Patients abusing hospital staff

Last updated 05:00 24/05/2014

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Verbal and physical abuse of hospital workers by patients is an ongoing problem and is under reported in Taranaki.

A report published in the New Zealand Medical Journal yesterday found 93 per cent of hospital workers in New Zealand had experienced verbal anger from a patient in the last year, and 65 per cent had experienced physical aggression.

A further 38 per cent reported being physically assaulted, while one in 10 had been sexually assaulted, 12 per cent had been stalked and 39 per cent sexually harassed.

And it's not just hospital workers who have to put up with threatening behaviour from their patients.

St John Taranaki district operations manager Ian May said ambulance officers were not immune to serious abuse.

"There is a continuum of mild abuse through to serious abuse. Nationally for St John a good example of horrendous abuse is that of a Hamilton officer who had her ambulance stopped and people tried to hijack her and assaulted her. So you've got that extreme."

There was also a more recent case in Palmerston North where an ambulance officer was badly assaulted, he said.

"Those (examples) are at the top end but in the normal routine aspect of our job there is an element of abuse from certain patients usually involving alcohol or drugs."

Taranaki District Health Board quality and risk manager Anne Kemp said verbal and physical abuse of health professionals by patients was under reported at the DHB.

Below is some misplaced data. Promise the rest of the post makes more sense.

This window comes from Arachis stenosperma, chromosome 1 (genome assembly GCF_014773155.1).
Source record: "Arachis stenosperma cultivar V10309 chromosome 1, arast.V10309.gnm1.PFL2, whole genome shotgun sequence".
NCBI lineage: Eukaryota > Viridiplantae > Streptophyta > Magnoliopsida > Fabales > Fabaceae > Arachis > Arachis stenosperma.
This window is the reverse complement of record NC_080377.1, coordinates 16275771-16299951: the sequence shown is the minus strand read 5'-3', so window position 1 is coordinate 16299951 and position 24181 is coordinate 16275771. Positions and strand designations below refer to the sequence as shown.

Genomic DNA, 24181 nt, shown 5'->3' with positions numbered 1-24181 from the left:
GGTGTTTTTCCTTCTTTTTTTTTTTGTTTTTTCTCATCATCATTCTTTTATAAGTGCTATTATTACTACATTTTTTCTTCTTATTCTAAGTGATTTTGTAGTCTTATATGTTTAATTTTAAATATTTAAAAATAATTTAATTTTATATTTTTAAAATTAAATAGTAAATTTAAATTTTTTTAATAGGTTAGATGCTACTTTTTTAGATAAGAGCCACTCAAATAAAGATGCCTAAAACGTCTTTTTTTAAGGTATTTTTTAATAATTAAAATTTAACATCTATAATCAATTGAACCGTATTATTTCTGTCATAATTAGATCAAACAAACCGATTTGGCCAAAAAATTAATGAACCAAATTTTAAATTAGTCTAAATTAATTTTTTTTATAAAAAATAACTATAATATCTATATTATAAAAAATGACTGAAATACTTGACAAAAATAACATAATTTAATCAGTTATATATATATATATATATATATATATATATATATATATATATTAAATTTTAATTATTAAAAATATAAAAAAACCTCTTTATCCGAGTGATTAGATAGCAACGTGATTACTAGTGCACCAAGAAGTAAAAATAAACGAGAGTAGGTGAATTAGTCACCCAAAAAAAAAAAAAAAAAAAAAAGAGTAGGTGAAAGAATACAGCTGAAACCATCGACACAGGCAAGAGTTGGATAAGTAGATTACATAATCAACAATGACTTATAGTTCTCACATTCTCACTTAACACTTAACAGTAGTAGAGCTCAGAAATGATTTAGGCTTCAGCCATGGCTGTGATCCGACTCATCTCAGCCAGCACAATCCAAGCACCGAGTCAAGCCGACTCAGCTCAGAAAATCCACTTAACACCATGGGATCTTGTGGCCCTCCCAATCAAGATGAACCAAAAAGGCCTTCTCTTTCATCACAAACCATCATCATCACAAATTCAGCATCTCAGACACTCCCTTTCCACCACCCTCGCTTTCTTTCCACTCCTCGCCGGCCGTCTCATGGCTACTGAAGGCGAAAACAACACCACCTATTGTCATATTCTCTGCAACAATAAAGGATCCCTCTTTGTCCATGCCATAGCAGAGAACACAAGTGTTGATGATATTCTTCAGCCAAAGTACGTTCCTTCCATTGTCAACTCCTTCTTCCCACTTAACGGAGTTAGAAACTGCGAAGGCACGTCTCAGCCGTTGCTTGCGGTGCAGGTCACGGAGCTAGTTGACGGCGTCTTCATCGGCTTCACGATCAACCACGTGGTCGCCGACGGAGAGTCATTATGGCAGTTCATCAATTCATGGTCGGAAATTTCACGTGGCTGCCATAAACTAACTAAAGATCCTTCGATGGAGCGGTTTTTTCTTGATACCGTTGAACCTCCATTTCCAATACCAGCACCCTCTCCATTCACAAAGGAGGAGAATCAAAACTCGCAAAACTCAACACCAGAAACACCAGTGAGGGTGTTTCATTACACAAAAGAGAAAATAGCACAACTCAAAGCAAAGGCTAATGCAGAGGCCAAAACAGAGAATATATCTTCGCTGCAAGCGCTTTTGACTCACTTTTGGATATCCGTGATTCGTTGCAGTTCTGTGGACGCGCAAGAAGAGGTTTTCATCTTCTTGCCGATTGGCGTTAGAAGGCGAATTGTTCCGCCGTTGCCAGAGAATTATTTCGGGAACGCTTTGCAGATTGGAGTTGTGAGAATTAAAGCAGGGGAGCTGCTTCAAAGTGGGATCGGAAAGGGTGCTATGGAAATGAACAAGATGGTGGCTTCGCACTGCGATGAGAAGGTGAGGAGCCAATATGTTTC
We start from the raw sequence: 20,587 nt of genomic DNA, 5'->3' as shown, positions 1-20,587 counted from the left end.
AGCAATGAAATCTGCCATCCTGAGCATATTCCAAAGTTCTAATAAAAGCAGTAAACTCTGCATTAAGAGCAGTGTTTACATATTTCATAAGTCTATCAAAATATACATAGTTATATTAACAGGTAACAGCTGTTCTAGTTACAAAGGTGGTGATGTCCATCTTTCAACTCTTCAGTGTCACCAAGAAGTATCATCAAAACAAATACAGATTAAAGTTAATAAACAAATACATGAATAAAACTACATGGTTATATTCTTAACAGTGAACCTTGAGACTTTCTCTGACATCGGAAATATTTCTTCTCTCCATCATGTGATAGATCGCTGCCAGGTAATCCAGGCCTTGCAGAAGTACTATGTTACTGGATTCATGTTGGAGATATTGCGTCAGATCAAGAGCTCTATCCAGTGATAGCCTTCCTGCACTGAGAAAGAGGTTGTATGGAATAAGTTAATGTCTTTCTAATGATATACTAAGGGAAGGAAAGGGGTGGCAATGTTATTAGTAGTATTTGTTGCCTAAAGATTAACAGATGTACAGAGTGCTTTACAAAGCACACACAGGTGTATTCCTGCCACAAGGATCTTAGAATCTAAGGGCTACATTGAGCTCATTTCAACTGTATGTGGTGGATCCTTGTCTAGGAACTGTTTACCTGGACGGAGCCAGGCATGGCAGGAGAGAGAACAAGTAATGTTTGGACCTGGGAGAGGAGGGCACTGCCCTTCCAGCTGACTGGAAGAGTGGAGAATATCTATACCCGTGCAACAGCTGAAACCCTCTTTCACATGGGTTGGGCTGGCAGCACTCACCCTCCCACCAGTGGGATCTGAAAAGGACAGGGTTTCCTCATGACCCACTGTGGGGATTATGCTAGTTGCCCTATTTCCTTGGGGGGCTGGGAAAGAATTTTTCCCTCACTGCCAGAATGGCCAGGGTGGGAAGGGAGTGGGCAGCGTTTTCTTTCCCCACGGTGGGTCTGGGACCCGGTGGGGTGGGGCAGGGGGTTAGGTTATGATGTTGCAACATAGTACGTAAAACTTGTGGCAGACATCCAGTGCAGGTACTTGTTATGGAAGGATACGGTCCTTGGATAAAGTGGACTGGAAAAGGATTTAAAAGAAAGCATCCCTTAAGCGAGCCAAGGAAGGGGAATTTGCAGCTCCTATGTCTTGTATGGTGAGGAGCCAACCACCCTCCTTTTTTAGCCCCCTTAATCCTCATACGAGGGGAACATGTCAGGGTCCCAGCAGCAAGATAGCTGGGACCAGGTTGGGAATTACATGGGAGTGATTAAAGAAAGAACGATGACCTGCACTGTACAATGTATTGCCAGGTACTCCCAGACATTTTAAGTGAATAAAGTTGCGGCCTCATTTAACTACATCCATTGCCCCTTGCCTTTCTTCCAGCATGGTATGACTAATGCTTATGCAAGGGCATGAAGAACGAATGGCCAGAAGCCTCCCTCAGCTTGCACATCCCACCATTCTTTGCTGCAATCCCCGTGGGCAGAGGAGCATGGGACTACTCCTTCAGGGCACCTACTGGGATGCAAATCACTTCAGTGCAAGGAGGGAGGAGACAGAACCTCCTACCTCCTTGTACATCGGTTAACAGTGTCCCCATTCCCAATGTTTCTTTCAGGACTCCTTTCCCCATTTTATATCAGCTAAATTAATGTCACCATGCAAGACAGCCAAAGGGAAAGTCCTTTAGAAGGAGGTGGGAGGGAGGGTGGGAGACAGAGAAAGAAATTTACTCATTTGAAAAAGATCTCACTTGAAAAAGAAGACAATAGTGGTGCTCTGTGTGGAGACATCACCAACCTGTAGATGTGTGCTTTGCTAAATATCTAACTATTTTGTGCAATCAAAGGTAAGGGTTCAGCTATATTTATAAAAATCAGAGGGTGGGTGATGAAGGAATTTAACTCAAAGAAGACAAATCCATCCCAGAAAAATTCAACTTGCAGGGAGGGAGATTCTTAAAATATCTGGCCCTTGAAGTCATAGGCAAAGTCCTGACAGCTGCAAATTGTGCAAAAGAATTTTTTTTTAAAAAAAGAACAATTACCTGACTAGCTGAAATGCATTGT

The issue was taken very seriously and support was given to staff if they wanted to go to the police about patients who seriously abused, threatened or assaulted them while they were at work, she said.

"We have numerous proactive, monitoring and communication activities in place."

The Emergency Department and Mental Health areas were the most affected and there were strategies in place to prevent or take action to decrease the impact on staff, she said.

The DHB was continually looking at ways of preventing events including the education of staff, review of near miss and actual events and the identification of any trends.

It was important to make it clear to patients and their visitors that staff needed to be able to get on with the job free from abuse, violence and aggression and that staff would call the police, she said. "Monitoring of our abuse events is ongoing with a summary of the events reported."

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- Taranaki Daily News


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